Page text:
If you are going out of town soon and leaving your horse behind, you can use this template as your guide.  That way you will be sure the caregiver has all the information they need before you leave.

Today’s Date May 22, 2012

Horses Name, age, breed, weight and height KT Tramps Lace Corset  aka “KT” or “Katie”, 5 yr. old, black & white, tobiano,  approx 16.1 hands, 1100 lbs., APHA/PtHA mare. You could include a copy of papers or a photo of your horse also.

Feed in all its forms, type and amounts-

Feed- AM- 1 flake (8 lbs) orchard or timothy grass hay + 1/2 flake (4-5 lbs) alfalfa. PM- 1 flake (8 lbs) Oat or three-way hay + 1/2 flake (4-5 lbs) alfalfa. For extra energy as needed- Feed 1-2  baggies COB-(corn, oats & barley) or decrease the grass and/or oat hay and increase the alfalfa. KT has been known to be food aggressive in the past, but has also been very well trained to eat carrots. She will do nearly anything equinely possible for peppermints.

HealthMy Vet- Dr. Great Vet – 714-555-3942
My Farrier- Mr. Wonder Shoer – 714- 555-1234
Health careHoof trim- 4/28/12 Vaccinations- WN, Rhino, Flu- 3/18/12,  WEE, EEE, Rhino, Flu, WN, Tetanus 10/11
Last de-wormer- Ivermectin  2/15/12
I authorize any vet care necessary including hospitalization and surgery. KT has no ongoing health issues that I am aware of and is not on any medication. Full health records are available from my vet. KT is currently barefoot. She does require trimming every 4-5 weeks. Insurance Info- Policy holder and number. Phone number of insurance carrier. or KT is not insured.

If they are going to be riding, give this info. If not, you could leave some of it out. You should always include any quirks that could pose a safety issue for anyone handling your horse. (See below) Remember, they may need to move or evacuate your horse, so be sure they know everything they need to in case of any emergency.

KT’s Quirks and Skills~

Tack & Equipment- Bridle & Bit- Smooth snaffle- Any bridle that fits well is fine.  Her bit is an offset D-ring snaffle with a sweet iron mouthpiece. She is fine with draw reins but finds them to be quite tasty and tries to partake often.  She has never been in a standing or running martingale.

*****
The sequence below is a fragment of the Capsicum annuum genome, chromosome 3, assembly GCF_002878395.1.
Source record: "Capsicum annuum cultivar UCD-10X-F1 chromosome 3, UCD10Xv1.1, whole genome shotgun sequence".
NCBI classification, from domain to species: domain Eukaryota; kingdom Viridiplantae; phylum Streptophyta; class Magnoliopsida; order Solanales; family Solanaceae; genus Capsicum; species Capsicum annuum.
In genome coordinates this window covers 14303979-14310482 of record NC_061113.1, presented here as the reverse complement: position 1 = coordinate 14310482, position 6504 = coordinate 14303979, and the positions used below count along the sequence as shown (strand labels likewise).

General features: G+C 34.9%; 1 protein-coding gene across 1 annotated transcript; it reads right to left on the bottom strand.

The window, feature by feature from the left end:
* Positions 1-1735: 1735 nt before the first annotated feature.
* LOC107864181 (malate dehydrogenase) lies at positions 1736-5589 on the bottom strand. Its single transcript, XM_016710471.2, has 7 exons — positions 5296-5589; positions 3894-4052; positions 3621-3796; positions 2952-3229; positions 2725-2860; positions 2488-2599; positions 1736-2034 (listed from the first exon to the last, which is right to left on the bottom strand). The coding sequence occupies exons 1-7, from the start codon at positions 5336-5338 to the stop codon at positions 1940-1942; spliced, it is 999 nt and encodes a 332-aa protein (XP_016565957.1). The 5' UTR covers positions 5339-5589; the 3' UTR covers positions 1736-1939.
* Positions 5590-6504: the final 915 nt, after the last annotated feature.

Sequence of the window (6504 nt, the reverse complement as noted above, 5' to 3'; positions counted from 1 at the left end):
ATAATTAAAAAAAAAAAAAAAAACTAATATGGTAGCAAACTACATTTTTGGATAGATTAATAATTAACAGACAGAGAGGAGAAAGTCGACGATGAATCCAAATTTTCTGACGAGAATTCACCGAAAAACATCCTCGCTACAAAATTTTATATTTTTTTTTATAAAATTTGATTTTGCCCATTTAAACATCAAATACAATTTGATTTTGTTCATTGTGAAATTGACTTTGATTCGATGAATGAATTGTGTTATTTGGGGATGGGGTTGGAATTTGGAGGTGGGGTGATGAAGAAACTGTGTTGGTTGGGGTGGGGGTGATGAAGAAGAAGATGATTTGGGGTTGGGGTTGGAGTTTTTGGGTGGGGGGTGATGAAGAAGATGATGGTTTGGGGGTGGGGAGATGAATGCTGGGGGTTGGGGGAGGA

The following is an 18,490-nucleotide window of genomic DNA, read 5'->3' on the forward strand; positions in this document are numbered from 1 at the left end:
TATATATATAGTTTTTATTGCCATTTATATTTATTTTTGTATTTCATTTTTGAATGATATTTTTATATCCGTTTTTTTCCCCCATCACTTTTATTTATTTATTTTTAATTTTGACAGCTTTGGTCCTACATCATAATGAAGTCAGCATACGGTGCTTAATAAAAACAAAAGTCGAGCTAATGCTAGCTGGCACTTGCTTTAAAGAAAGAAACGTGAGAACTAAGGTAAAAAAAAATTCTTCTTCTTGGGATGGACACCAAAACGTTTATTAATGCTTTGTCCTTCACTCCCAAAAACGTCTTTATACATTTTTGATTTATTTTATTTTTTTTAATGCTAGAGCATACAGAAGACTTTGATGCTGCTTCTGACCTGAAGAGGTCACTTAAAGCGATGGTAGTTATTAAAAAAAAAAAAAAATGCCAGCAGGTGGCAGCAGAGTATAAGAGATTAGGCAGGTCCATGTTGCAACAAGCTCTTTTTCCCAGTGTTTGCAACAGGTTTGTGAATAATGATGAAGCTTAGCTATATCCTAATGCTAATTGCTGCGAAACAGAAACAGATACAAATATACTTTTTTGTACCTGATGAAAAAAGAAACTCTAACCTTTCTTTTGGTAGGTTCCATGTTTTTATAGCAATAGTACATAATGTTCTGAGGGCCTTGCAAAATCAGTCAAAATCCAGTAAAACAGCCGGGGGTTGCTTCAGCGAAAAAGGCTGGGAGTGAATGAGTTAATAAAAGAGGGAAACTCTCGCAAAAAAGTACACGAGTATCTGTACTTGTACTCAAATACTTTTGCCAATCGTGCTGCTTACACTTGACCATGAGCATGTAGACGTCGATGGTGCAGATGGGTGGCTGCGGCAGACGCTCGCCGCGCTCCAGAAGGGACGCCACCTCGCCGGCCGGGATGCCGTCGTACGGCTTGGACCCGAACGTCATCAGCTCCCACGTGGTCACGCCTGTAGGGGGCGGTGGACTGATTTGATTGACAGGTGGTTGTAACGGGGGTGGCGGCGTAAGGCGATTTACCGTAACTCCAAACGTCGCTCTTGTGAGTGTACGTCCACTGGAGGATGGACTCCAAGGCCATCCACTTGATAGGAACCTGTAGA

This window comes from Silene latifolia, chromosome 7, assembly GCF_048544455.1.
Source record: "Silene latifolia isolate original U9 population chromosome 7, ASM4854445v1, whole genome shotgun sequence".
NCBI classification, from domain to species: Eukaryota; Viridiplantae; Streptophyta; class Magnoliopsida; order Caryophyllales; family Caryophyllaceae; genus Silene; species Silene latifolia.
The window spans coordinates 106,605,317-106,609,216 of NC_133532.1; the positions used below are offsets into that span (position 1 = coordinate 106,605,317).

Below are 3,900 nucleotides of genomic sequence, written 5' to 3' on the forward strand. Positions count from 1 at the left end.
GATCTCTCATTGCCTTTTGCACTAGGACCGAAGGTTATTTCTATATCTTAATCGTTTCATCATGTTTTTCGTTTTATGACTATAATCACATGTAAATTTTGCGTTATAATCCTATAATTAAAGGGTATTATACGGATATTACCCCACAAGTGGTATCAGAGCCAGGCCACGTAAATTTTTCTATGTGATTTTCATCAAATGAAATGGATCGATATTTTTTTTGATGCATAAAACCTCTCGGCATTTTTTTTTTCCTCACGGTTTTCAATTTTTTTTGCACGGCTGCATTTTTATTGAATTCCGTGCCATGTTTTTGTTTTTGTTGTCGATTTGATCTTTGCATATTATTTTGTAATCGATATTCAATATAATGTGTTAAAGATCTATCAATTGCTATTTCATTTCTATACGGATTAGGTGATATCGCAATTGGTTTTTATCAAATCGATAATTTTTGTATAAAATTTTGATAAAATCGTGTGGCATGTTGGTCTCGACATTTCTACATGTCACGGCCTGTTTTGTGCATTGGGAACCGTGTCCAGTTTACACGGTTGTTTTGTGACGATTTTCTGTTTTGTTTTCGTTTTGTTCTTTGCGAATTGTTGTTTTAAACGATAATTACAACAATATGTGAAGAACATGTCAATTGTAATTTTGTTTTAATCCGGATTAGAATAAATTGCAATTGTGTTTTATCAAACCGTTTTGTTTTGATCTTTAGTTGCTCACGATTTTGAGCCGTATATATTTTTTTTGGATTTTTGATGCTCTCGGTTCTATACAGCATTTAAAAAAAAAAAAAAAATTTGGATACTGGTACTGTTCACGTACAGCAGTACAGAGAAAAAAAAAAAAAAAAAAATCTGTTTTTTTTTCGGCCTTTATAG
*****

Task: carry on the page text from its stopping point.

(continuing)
Saddles, boots, etc. -She has been ridden both English and western and is fine either way. Red leather latigo straps will stain her white sides.  She is usually ridden in a full-quarter tree western. KT requires over-reach or bell boots as she will forge. Splint boots are recommended also. Don’t leave boots on while turned-out because she will remove them and enjoy them as a light snack. I usually ride her with a dressage whip. She has been ridden with English blunt spurs but, she is really not a fan. Use of western spurs with rowels will prompt her to assist you in dismounting immediately.

Blankets- I usually put blankets on over her head, but I’m the only one who has gotten it done without risk of personal injury.  She really hates blankets and has been known to bite so use of a halter and lead is a good idea. We don’t put a fly mask on her because she just takes it off, throws it to the ground and stomps on it. If an equine neighbor is willing to take those responsibilities off her hooves, she will happily surrender the offending mask as a sacrifice for the greater good of horsekind.

Basic Cues & What (I think) she knows-

KT clips, ties (cross ties or straight tie), bathes, trailers (Slant or straight load. You will need to lead her in. She will back out.), lunges, round-pens, etc. She has never been on a hot walker. She can be cinchy and will paw and move around when being saddled. We usually cinch her up in 2 or 3 steps and this helps.

Voice commands she knows- Words- “Walk”, “Trot”, “Canter”,  “Back” and “Whoa”, cluck for move, kiss for canter.  I try not to be too chatty while riding, but you know how it goes….

Under saddle KT is trained to – Walk, jog, trot, lope, canter, hand gallop, counter-canter on both leads and do simple lead changes.  She will also do- haunches in, shoulder in, leg yield (walk and trot only), side-pass, pivot on haunches and forehand both directions.  She is right hand (hoof) dominant and strongly prefers her right lead.